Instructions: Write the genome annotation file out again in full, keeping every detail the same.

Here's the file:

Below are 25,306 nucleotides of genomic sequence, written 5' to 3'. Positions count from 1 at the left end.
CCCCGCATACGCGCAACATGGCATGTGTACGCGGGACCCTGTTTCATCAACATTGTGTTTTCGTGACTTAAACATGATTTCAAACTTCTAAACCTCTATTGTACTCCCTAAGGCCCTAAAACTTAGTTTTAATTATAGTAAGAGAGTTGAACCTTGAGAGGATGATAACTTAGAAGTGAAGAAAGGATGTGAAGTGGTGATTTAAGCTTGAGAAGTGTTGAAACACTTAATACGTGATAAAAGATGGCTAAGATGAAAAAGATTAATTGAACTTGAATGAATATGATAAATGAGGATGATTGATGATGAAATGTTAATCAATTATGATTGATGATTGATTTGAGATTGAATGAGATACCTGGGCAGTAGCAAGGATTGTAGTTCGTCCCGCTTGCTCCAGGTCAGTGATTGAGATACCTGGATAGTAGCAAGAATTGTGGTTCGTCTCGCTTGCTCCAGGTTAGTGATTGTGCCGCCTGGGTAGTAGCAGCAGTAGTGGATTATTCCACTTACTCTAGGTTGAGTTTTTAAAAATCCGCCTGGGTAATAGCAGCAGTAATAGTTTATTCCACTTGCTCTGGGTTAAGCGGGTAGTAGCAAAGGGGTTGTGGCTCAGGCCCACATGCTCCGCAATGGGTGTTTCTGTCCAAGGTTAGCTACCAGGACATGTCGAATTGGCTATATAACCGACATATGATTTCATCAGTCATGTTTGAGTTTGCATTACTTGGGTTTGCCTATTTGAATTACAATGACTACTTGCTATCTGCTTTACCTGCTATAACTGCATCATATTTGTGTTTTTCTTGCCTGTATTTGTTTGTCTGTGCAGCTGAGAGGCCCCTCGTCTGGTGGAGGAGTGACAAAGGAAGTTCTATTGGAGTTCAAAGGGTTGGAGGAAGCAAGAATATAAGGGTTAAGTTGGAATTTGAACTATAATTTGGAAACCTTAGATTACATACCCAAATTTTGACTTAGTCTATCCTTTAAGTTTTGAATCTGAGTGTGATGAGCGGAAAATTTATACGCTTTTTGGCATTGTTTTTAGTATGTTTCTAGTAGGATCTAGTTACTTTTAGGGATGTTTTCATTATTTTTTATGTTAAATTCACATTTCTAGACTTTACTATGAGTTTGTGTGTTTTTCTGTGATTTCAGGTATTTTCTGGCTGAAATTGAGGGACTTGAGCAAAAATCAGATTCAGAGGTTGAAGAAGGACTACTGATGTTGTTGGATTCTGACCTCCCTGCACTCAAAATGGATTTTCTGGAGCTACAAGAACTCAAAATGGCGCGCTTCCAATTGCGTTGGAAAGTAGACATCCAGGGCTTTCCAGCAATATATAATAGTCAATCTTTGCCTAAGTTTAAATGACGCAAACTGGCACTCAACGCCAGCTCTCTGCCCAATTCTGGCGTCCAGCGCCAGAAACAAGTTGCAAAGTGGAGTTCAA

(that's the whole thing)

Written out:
Below are 25,306 nucleotides of genomic sequence, written 5' to 3'. Positions count from 1 at the left end.
CCCCGCATACGCGCAACATGGCATGTGTACGCGGGACCCTGTTTCATCAACATTGTGTTTTCGTGACTTAAACATGATTTCAAACTTCTAAACCTCTATTGTACTCCCTAAGGCCCTAAAACTTAGTTTTAATTATAGTAAGAGAGTTGAACCTTGAGAGGATGATAACTTAGAAGTGAAGAAAGGATGTGAAGTGGTGATTTAAGCTTGAGAAGTGTTGAAACACTTAATACGTGATAAAAGATGGCTAAGATGAAAAAGATTAATTGAACTTGAATGAATATGATAAATGAGGATGATTGATGATGAAATGTTAATCAATTATGATTGATGATTGATTTGAGATTGAATGAGATACCTGGGCAGTAGCAAGGATTGTAGTTCGTCCCGCTTGCTCCAGGTCAGTGATTGAGATACCTGGATAGTAGCAAGAATTGTGGTTCGTCTCGCTTGCTCCAGGTTAGTGATTGTGCCGCCTGGGTAGTAGCAGCAGTAGTGGATTATTCCACTTACTCTAGGTTGAGTTTTTAAAAATCCGCCTGGGTAATAGCAGCAGTAATAGTTTATTCCACTTGCTCTGGGTTAAGCGGGTAGTAGCAAAGGGGTTGTGGCTCAGGCCCACATGCTCCGCAATGGGTGTTTCTGTCCAAGGTTAGCTACCAGGACATGTCGAATTGGCTATATAACCGACATATGATTTCATCAGTCATGTTTGAGTTTGCATTACTTGGGTTTGCCTATTTGAATTACAATGACTACTTGCTATCTGCTTTACCTGCTATAACTGCATCATATTTGTGTTTTTCTTGCCTGTATTTGTTTGTCTGTGCAGCTGAGAGGCCCCTCGTCTGGTGGAGGAGTGACAAAGGAAGTTCTATTGGAGTTCAAAGGGTTGGAGGAAGCAAGAATATAAGGGTTAAGTTGGAATTTGAACTATAATTTGGAAACCTTAGATTACATACCCAAATTTTGACTTAGTCTATCCTTTAAGTTTTGAATCTGAGTGTGATGAGCGGAAAATTTATACGCTTTTTGGCATTGTTTTTAGTATGTTTCTAGTAGGATCTAGTTACTTTTAGGGATGTTTTCATTATTTTTTATGTTAAATTCACATTTCTAGACTTTACTATGAGTTTGTGTGTTTTTCTGTGATTTCAGGTATTTTCTGGCTGAAATTGAGGGACTTGAGCAAAAATCAGATTCAGAGGTTGAAGAAGGACTACTGATGTTGTTGGATTCTGACCTCCCTGCACTCAAAATGGATTTTCTGGAGCTACAAGAACTCAAAATGGCGCGCTTCCAATTGCGTTGGAAAGTAGACATCCAGGGCTTTCCAGCAATATATAATAGTCAATCTTTGCCTAAGTTTAAATGACGCAAACTGGCACTCAACGCCAGCTCTCTGCCCAATTCTGGCGTCCAGCGCCAGAAACAAGTTGCAAAGTGGAGTTCAA